On October 16, 2019, Dan Jaworski’s life changed when he was diagnosed with mild cognitive impairment (MCI) at age 54.
Dan Jaworski’s diagnosis story stemmed from a 2019 family trip. “When we returned home, my wife Julie and our kids said I’d been forgetting stuff throughout our vacation. I had no idea what they were talking about.” Shortly after, Dan was driving with Julie to a small college near home, a place he’d been hundreds of times. “As I was driving, suddenly I looked at Julie and said: ‘I don't know how to get there.’”
That moment set Dan up on a cascade of doctor’s visits and tests that proved consistent with an MCI diagnosis. “I had always been bad with directions and some areas of memory, but I didn't realize that I was showing signs of MCI. I wanted to know what I was dealing with so I could keep moving forward in the best way possible.”
Dan’s Bucket List
After his diagnosis, Dan focused on ways to continue living life to its fullest. “One of my longtime bucket list goals has been to qualify for the IRONMAN World Championship in Kona, Hawaii, which involves 140.6 combined miles of swimming, biking and running. Due to multiple surgeries, I always thought my best shot to qualify would be when I reached age 75, as one of the only ones in my age bracket.
Instead of waiting, within hours of my diagnosis, I contacted The IRONMAN Foundation, and I was lucky to secure a place in the Kona race this coming October! I’m so grateful for this opportunity. I’m 54, and 75 is now at the far end of the matrix when I look at my best life. Because dementia is a cruel thief, stealing everything from your memory to basic cognitive functions, it’s unclear how many of those years will be good ones. I’m choosing to get started on everything I want to do now. There is no day like today.”
As Dan faces today with all of his passion, he reminds others that although you can't choose what happens to you, you can choose how you respond. “Though the outlook isn’t positive, my perspective is. I continue to be full of gratitude as I attack this disease with everything I have, following the Mediterranean diet, prioritizing good sleep, exercising daily. Even if I can’t change my diagnosis, when my body feels good, my mind does better."
Dedicating Miles to People Facing Tough Times
Competing in the Kona IRONMAN is the first personal goal Dan focused on after facing his diagnosis. His next goal was to find a way to help both himself and others facing dementia. “I realized that I could combine my participation in IRONMAN with fundraising and connecting with the Alzheimer’s community as part of the Alzheimer's Association The Longest Day,
an event where participants across the world fight the darkness of Alzheimer's through an activity of their choice to raise funds and awareness for the care, support and research efforts of the Association. I knew that is what I had to do. As I began hearing more and more tough stories from people facing MCI, Alzheimer's and other dementia, I wanted to do something for people like me. It was as I began connecting with more people that I realized how many other families are working toward the same goal: a day when we have an effective treatment or cure Alzheimer’s.” Dan has already raised nearly $30,000 to help support Alzheimer's care, support, and research through his The Longest Day fundraiser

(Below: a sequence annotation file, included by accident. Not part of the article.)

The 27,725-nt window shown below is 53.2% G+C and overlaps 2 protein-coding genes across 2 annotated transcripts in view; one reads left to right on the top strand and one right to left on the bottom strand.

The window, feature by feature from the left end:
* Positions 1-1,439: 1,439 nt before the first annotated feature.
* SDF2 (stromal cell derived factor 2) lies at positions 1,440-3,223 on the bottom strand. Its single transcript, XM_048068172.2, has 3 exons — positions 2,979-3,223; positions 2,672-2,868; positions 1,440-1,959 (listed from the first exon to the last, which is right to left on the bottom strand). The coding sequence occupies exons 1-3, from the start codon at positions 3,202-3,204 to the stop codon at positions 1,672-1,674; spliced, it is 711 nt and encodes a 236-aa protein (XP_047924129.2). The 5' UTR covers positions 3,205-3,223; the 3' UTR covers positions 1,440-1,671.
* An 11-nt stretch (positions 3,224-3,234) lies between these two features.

Through his training for IRONMAN and his fundraising, Dan wants his kids and wife to see his strength, that he can “take the punch and keep moving forward.” The IRONMAN course starts with a 2.4 mile swim, followed by a 112 mile bike ride and ends with a 26.2 mile run. In celebration of the people who have touched his life, Dan has dedicated each mile of his IRONMAN to 140 different people, including people like himself, who are facing the journey ahead and living their best lives while facing a dementia diagnosis.
And that last mile of the IRONMAN is a pretty special one: “I am dedicating my last mile to my amazing wife, Julie, who is my everything,” Dan shares.
Living with Great Purpose
Dan says he is in a good spot right now, trying to live with his headlights on low. “With the low beams on, we take it day by day and celebrate all the wins. No matter what hurdles you face in life, you can choose to go long and strong or give up,” he says. “I choose to be totally committed to being present and my best self; if there is a lever to be pulled, I will crank it. I keep myself going by keeping good habits, and by doing the good small things over and over. I’m hoping my consistency keeps me at my best self for as long as possible.
I find inspiration from the following quote. I truly believe that any time is a good time to join a cause, to volunteer, to make a difference for those who come after us. We all have our part, and our voices are stronger together.”
“Everybody can be great... because anybody can serve. You don't have to have a college degree to serve. You don't have to make your subject and verb agree to serve. You only need a heart full of grace. A soul generated by love.” - Martin Luther King, Jr.
About: Learn more about IRONMAN Dan’s fundraising progress and who he is dedicating each mile of his IRONMAN to on his fundraising page for The Longest Day.
Mild Cognitive Impairment
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